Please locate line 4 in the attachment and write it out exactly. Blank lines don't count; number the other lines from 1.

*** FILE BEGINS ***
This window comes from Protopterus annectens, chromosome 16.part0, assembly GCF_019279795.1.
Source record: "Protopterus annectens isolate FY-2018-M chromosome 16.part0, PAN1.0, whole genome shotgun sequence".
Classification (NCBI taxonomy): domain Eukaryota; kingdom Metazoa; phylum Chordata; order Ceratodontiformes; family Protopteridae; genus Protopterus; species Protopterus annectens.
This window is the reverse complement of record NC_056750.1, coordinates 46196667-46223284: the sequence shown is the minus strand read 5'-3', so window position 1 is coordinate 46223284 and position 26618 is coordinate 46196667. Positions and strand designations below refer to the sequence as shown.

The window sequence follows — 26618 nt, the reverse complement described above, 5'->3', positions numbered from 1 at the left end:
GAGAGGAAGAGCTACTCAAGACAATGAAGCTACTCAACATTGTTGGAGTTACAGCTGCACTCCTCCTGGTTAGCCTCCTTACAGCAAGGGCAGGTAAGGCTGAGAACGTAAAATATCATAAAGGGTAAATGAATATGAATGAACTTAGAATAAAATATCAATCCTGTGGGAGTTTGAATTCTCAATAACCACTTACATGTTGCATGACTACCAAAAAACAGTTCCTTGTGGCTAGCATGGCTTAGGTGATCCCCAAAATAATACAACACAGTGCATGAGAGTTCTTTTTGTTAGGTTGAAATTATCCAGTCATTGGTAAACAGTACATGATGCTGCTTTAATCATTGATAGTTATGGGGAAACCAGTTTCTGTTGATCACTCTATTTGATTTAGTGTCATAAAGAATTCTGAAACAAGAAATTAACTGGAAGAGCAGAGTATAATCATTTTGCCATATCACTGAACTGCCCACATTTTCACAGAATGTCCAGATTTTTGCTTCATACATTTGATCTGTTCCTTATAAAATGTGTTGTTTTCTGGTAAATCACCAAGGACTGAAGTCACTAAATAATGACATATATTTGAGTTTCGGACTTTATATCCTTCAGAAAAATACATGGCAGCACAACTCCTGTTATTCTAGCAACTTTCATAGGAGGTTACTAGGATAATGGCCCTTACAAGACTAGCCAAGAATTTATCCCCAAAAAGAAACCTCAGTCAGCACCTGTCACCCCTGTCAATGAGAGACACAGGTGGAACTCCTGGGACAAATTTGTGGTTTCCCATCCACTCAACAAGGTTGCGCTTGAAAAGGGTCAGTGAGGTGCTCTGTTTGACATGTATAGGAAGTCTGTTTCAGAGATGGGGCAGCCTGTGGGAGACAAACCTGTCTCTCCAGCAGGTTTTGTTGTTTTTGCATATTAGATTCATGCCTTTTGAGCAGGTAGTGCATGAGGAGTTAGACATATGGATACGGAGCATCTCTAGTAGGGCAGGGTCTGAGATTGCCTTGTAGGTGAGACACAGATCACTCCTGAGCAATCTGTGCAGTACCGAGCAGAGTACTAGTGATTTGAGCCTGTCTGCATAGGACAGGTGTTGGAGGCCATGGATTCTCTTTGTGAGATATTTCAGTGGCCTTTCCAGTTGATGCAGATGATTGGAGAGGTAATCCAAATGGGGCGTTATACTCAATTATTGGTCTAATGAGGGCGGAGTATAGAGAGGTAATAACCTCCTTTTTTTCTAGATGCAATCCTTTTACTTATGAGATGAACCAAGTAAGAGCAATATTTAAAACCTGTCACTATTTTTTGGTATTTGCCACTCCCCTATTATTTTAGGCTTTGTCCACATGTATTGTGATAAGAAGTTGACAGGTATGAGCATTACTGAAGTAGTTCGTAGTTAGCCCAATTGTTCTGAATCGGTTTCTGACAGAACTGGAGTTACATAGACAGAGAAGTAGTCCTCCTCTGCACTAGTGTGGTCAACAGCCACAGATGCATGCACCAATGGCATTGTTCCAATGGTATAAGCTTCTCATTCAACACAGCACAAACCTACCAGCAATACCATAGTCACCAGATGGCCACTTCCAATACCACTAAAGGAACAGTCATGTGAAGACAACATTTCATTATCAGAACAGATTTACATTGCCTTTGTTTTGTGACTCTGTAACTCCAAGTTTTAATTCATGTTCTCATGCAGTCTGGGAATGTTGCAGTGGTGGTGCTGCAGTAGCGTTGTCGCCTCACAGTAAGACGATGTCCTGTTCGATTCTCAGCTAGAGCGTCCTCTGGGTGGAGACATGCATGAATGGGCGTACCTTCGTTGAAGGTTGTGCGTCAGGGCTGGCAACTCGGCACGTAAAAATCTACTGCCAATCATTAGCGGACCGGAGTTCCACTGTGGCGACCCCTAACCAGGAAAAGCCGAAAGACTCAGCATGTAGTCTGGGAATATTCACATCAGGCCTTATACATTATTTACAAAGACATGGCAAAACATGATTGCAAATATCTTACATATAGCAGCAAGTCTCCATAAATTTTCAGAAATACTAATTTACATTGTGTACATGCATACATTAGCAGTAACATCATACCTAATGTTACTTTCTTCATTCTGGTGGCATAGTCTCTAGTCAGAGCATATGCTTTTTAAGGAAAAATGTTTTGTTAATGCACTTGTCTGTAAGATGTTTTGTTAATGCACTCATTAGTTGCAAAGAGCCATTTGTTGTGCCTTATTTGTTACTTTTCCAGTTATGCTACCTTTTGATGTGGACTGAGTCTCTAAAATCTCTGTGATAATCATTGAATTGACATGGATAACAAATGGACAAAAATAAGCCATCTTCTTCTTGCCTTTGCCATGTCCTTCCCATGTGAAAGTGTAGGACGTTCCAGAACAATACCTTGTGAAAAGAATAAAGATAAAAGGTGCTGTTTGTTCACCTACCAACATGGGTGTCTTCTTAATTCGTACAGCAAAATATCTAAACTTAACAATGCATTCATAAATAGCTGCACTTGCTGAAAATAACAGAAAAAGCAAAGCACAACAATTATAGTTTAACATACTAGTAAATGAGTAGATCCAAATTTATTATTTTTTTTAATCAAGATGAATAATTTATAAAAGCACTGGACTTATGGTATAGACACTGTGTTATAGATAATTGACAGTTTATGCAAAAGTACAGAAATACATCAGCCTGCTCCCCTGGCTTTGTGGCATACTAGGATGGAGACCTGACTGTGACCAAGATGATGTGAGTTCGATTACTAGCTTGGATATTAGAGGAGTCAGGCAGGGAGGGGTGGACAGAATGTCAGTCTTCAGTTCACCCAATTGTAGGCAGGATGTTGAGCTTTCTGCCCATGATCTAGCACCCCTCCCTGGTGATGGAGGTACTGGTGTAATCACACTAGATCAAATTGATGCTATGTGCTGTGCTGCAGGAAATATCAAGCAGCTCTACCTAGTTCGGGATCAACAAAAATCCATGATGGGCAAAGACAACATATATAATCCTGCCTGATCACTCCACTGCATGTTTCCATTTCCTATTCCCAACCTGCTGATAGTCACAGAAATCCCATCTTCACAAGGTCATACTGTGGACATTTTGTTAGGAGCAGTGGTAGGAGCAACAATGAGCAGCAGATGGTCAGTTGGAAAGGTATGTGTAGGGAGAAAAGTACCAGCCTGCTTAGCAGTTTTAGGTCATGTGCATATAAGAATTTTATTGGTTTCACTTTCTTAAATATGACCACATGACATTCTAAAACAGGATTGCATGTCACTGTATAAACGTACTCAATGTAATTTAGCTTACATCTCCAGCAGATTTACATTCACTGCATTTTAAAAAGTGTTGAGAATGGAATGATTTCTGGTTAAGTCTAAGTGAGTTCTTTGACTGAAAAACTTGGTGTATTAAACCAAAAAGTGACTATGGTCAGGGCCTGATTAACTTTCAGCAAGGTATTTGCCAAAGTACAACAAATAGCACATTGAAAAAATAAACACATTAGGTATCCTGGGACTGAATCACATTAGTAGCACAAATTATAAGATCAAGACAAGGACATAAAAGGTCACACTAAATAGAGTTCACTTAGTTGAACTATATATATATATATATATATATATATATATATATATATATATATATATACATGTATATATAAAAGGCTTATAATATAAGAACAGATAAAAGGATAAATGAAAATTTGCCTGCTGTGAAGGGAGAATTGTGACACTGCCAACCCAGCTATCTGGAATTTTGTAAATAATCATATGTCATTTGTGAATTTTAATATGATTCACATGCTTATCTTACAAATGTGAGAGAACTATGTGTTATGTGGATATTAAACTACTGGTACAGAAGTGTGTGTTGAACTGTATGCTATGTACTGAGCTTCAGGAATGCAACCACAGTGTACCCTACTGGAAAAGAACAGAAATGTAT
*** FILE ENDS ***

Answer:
This window is the reverse complement of record NC_056750.1, coordinates 46196667-46223284: the sequence shown is the minus strand read 5'-3', so window position 1 is coordinate 46223284 and position 26618 is coordinate 46196667. Positions and strand designations below refer to the sequence as shown.